You can turn your Steam Deck into a Nintendo Wii or GameCube - but there's a catch

This brilliant Wii and Gamecube emulator is coming to Steam, but you'll need to own physical copies of the games you want to play

Steam Deck review
(Image credit: Future / Katie Watkins)

I love the Steam Deck. Chances are you love the Steam Deck. And from this summer, retro games fans are going to love the Steam Deck even more. That's because the Dolphin emulator for Wii and Gamecube games will be available on Steam. The emulator is already available for free for a variety of platforms, but it'll be a lot easier to get it onto the Steam Deck when you don't have to faff around and do a manual install. And it'll play them in 720p, so visually they'll be a big improvement.

The one thing the app doesn't come with, though, is any actual games. And that's because if it did, Nintendo would sue the developers so fast and so hard they'd end up looking like the aftermath of a Chuck Norris movie battle scene, hurting in places they didn't know they had places. 

Buying and owning emulators is perfectly legal. Using them... it's complicated.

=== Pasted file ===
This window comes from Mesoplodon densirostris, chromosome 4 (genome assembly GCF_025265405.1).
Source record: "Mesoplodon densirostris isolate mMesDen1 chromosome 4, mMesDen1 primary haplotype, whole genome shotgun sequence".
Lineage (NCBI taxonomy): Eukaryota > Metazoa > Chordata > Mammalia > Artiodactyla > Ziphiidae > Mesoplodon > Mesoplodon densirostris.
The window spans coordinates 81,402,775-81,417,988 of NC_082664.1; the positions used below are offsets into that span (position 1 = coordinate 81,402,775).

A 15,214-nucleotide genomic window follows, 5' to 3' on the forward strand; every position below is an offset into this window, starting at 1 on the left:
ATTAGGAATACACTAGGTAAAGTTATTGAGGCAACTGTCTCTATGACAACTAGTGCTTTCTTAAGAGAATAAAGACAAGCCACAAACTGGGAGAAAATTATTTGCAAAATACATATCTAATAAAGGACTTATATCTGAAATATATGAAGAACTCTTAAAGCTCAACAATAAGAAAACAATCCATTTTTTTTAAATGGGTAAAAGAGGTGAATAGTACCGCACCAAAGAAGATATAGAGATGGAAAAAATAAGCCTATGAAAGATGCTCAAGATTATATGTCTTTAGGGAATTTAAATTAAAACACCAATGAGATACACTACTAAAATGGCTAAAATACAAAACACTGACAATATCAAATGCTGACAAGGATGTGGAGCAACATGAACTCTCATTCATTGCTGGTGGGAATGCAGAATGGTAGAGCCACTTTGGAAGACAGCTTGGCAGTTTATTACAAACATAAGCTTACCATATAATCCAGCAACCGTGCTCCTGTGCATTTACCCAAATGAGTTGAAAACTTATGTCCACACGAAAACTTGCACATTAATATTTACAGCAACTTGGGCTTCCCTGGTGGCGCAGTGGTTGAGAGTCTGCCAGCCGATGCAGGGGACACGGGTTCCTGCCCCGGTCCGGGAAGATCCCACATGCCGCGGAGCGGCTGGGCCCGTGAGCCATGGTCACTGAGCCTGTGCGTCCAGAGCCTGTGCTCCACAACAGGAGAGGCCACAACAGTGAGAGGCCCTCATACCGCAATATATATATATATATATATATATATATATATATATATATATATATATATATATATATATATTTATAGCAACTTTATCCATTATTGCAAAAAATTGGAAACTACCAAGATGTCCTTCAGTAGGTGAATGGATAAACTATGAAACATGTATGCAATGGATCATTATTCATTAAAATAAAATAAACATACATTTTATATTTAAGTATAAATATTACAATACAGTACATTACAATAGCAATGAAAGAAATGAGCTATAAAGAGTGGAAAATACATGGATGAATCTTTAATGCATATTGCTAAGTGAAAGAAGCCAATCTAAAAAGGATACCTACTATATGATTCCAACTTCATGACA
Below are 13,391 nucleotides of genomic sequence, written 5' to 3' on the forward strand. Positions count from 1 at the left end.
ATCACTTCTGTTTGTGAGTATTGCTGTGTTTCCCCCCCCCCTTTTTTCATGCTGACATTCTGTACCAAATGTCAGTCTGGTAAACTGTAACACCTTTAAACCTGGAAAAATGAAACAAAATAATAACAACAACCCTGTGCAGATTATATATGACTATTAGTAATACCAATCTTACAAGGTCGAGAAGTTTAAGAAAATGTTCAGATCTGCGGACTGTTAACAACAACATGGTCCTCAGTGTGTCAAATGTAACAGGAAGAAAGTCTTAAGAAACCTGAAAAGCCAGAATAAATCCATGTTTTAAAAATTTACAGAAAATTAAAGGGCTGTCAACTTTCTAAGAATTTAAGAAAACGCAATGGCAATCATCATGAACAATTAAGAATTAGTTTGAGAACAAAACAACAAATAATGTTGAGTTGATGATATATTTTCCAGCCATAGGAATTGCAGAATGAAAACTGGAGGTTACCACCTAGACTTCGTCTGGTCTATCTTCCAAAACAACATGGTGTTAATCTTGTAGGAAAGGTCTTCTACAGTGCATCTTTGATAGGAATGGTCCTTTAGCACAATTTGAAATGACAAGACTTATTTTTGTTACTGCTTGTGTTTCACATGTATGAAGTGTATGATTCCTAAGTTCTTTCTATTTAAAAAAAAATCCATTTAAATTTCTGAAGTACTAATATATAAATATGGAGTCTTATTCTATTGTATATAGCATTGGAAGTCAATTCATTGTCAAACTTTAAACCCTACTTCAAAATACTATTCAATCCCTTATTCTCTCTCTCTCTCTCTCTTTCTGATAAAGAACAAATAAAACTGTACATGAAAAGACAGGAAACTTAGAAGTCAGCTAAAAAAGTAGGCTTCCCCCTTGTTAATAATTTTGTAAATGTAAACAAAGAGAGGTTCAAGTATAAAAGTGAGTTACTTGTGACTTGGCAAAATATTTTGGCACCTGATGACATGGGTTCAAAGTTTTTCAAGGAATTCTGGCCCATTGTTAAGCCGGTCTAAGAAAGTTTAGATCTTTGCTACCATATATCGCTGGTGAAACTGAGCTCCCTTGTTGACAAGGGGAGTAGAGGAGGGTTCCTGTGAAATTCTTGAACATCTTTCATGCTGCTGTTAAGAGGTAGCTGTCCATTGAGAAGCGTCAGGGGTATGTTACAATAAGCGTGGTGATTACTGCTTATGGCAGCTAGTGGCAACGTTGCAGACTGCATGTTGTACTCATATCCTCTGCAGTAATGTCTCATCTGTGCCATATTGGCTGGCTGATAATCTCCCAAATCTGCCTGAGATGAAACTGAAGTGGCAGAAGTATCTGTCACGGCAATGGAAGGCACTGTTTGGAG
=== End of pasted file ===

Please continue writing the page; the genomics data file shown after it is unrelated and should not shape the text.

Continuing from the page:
Yes, but that depends on where you get them from. If you download them from the internet they're almost certainly illegal, because unless you're downloading the games from Nintendo's store to play on the Virtual Console on a Nintendo device then they're not authorised and not legal. 

There is a workaround, however. If you don't already have the game discs, you can pick them up cheaply from auction site, make a personal backup, and play that backup via the emulator of your choice. And Dolphin is quite happy to tell you how to do that: there's a guide on its website

As far as Dolphin is concerned, downloading is illegal and thoroughly frowned upon; copying a friend's disc, likewise. The solution it recommends is for you to buy the game legally and then dump it to digital using either your own Wii console or a friend's one. Apps such as CleanRip enable you to do just that. Given that the chances of Nintendo suddenly putting its whole archive on Steam at bargain basement prices are probably zero, that's the only safe way to play some seriously great old-school titles.

Carrie Marshall

Writer, musician and broadcaster Carrie Marshall has been covering technology since 1998 and is particularly interested in how tech can help us live our best lives. Her CV is a who’s who of magazines, newspapers, websites and radio programmes ranging from T3, Techradar and MacFormat to the BBC, Sunday Post and People’s Friend. Carrie has written more than a dozen books, ghost-wrote two more and co-wrote seven more books and a Radio 2 documentary series. When she’s not scribbling, she’s the singer in Glaswegian rock band HAVR (